NOTE: This article points out that healthcare industry and business groups are using unions to oppose single payer. Union groups that do support single payer need to speak out and out-organize these industry-backed unions. We can expect this tactic to be used to subvert other single payer supporters and be ready to neutralize them.
By Natalie Shure for Common Dreams
As long as credible action toward Medicare for All remains scarce among elected Democrats, advancing the policy demands a confrontation with the party establishment—something most labor leaders so far seem unwilling to do
For seven years, healthcare activists in New York have been pushing the New York Health Act, a single-payer bill that would provide statewide universal health coverage. Hopes for the bill’s chances were buoyed this year, as a new class of Democrats won election to the state legislature. But now the plan’s path forward could be called into question, thanks to opposition from labor unions in the state.
A recent Politico story reports that several New York City municipal unions, part of an umbrella group called the New York City Municipal Labor Committee, have serious qualms about the bill. Together, city unions represent some 380,000 public employees. Meanwhile, a number of more conservative unions—including the The New York State Building & Construction Trades Council and the Uniformed Firefighters Association of Greater New York—are outright opposing the proposal. These unions have joined a new initiative called “Realities of Single Payer”—backed by a coalition of healthcare industry and business groups—that seeks to kill the legislation.
Such moves reflect a complicated relationship between the labor movement and the fight for Medicare for All, which is playing out in various ways at both the state and national levels.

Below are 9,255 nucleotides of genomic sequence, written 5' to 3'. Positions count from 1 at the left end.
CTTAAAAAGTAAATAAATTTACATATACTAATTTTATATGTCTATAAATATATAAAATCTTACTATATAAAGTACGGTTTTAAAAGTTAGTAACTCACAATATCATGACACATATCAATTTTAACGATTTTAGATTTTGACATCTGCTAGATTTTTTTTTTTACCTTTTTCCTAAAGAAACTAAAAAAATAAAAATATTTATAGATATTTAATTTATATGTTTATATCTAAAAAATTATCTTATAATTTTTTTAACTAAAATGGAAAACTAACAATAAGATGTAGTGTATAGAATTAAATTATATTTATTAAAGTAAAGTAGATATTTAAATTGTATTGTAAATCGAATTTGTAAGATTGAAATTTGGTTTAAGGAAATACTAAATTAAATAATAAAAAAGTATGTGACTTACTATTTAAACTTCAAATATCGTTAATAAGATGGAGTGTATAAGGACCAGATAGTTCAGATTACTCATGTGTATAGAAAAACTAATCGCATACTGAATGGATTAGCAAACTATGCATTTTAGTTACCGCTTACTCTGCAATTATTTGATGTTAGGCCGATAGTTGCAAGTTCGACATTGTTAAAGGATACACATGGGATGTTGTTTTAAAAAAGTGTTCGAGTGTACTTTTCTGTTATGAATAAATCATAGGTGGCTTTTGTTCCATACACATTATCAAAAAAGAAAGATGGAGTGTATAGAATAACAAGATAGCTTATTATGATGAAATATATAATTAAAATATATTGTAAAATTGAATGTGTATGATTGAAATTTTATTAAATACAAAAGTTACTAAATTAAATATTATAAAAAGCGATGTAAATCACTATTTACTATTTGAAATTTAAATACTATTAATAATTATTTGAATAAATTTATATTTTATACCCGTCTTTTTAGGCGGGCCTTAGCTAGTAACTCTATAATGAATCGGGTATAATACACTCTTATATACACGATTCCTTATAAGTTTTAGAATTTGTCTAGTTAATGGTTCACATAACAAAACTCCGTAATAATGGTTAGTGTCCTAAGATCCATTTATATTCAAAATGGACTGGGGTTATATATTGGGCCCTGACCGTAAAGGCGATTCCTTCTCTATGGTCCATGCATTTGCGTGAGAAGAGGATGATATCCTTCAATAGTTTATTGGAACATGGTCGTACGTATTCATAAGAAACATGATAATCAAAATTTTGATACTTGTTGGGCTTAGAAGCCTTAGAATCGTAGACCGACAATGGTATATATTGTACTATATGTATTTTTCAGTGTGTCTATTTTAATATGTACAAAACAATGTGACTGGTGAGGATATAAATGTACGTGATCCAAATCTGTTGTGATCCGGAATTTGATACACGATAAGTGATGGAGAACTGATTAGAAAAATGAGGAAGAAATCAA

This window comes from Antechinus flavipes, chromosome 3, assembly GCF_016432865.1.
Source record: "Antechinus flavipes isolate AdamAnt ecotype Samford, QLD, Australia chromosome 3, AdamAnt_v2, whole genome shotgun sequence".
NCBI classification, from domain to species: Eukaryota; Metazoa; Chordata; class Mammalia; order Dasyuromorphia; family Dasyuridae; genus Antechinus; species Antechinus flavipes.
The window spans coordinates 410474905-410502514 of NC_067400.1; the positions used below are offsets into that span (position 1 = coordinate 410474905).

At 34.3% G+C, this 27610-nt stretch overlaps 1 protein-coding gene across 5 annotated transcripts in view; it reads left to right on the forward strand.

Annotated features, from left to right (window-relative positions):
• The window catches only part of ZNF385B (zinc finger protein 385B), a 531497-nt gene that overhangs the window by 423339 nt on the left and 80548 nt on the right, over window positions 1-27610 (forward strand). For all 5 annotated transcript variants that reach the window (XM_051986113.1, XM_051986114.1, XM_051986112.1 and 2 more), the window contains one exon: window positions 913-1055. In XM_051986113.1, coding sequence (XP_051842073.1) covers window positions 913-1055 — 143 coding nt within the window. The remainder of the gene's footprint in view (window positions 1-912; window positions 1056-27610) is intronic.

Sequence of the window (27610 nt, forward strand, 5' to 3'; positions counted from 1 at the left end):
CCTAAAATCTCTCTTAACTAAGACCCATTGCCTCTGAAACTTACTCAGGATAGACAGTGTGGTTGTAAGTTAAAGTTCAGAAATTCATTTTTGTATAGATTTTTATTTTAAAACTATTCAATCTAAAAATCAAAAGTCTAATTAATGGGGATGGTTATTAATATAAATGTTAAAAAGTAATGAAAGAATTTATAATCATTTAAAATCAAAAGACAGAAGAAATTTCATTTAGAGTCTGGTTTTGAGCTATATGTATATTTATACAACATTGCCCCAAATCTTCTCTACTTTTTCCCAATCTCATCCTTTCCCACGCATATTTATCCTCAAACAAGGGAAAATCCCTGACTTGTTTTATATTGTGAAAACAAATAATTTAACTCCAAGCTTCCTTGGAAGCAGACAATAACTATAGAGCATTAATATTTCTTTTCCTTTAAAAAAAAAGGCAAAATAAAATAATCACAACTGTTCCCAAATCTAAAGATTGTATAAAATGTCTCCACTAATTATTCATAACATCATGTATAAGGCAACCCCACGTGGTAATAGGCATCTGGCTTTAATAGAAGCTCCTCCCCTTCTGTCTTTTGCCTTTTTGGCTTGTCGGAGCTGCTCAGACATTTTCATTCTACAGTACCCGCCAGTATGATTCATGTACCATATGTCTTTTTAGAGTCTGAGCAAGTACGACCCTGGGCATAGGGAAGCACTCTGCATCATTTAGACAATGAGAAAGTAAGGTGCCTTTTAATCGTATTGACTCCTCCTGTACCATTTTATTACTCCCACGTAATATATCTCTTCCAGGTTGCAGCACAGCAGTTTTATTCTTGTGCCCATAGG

While unions comprised of nurses and healthcare workers have numbered among single payer’s most dedicated backers, many others maintain relative neutrality. The AFL-CIO officially endorsed the policy in 2009, but many activists characterize labor support as existing largely on-paper. The story of 20th-century healthcare reform in America, however, makes a persuasive case that mobilizing organized labor remains a decisive factor when it comes to changing healthcare policy.
If history is any indication, the prognosis for Medicare for All may well rely on enthusiastic labor support. In the 1940s, labor became a major backer of universal healthcare. By the early 1950s however, after several years of hard-fought bargaining for members’ healthcare through private employers, organized labor shifted its energies away from the battle to pass national health insurance. By the 1960s, the AFL-CIO’s ability to marshal thousands of retirees to organize on behalf of a public health insurance program for the elderly proved pivotal in ensuring Medicare’s ultimate passage in 1965.
At first glance, organized labor’s lukewarm enthusiasm for Medicare for All may appear counter-intuitive. After all, healthcare benefits are often the primary sticking point between management and employees during contract negotiations. Ever-rising healthcare costs have put immense pressure on the bargaining process, and many unionized workers have seen their plans deteriorate as a result. Recent high-profile labor disputes have frequently boiled down to health insurance, including the wave of teachers’ strikes that has rippled from state-to-state.